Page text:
“We feel the government is steamrolling the process without consulting the community,” Kapu said at the news conference.

‘The Venice Of The Pacific’

Kapu told me in a phone call Saturday he sees an opportunity to return Lahaina to what it was, before the sugar plantation, before the tourism, before the banyan tree — something exponentially better than the touristy town it became.

“Lahaina was once considered the Venice of the Pacific. It was a living, viable place,” he said.

Lahaina, which means “merciless sun” in Hawaiian, then was cooled by irrigation canals, some wide and deep enough to be traversed by canoes, and spring-fed wetland ponds. Shading the waterways were massive groves of ulu, large canopy breadfruit trees that stretched as far as Olowalu.

A Hawaiian proverb: “Halau Lahaina malu i ka ulu” says “Lahaina is like a large house shaded by breadfruit trees.”

Free flowing water abounded,” said Kepā Maly, a cultural ethnographer.

Maly says a registered title map shows as late as 1884 the stream system coming from the West Maui mountains spread water across what today is a burned wasteland.

“We have the opportunity to rebuild from ground zero.”

Archie Kalepa, legendary surfer from Lahaina

What we know as Lahaina town today was up until the late 19th century dotted with taro loi and loko (fish ponds), Maly says.

The ponds, fed by underground springs, were home to fish so plentiful all you had to do was walk in the shallow water and scoop them out with a hand net.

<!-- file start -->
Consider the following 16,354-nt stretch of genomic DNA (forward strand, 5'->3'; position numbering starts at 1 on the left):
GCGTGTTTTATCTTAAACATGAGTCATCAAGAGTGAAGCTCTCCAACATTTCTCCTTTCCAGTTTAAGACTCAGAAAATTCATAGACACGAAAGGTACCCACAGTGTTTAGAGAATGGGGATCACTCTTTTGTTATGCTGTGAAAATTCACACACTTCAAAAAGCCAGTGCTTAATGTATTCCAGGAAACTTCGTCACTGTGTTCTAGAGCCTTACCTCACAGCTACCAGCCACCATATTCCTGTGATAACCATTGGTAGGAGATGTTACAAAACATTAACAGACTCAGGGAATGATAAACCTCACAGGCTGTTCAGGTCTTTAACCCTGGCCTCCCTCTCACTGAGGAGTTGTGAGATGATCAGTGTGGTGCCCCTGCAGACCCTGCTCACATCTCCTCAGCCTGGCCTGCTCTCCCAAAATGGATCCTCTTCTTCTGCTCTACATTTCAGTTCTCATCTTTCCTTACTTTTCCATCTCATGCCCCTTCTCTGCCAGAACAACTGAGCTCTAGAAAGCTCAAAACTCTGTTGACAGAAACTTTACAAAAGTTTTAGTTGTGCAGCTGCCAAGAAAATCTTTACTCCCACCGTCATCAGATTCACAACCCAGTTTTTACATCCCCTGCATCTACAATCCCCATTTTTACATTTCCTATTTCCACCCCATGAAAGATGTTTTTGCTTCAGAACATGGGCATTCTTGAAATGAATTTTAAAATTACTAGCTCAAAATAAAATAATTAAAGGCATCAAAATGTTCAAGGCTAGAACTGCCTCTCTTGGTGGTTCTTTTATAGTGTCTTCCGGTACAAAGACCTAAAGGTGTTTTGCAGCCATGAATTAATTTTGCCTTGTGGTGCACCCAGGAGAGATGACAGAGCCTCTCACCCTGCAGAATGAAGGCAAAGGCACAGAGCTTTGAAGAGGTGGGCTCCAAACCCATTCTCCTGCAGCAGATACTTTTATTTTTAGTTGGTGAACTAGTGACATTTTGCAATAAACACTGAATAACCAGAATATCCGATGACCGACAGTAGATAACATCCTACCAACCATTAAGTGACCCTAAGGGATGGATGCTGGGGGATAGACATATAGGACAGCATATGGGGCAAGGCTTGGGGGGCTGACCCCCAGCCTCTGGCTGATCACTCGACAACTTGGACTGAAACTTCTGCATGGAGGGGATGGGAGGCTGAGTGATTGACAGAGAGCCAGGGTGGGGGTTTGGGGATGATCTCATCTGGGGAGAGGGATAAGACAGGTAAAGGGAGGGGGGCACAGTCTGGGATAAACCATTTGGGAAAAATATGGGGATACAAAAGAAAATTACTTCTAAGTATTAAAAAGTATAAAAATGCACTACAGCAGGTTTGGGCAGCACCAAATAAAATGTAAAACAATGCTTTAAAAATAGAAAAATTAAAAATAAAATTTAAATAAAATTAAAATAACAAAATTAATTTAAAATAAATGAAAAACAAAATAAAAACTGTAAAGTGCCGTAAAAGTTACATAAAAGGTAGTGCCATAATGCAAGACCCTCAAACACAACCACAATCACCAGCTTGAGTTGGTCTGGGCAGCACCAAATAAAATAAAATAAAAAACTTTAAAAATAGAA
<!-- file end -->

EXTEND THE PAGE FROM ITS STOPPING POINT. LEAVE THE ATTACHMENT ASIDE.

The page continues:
Abundant water rushed down from several streams behind Lahaina — among which were Kahoma, Kanahā and Kauaʻula — to create an extensive wetland that attracted a large population of Native Hawaiians with places of worship and chiefly residences.

King Kamehameha IIIʻs royal residence Mokuʻula was at the south end of Lahaina on an island in the 7-acre freshwater pond called Mokuhinia.

“Kauikeaouli (Kamehameha III) was at the end of a long line of divine, illustrious ancestors. His home at Mokuʻula served as a bridge between the dying light of Hawaiian antiquity and the challenges of a rapidly westernizing society,” wrote P. Christiaan Klieger in the book “Moku’ula: Maui’s Sacred Island.”

Mokuʻula was built over the grotto of the auburn-haired lizard goddess Kihawahine who protected the royalty living there.

Water Diverted

It had served as the spiritual and political home of Maui’s chiefs since the 1400s and became the seat of Kamehameha dynasty until Kamehameha III moved the capital to Honolulu in 1845.

Mokuula Mokuʻula Lahaina Maui fires pond Denby Fawcett column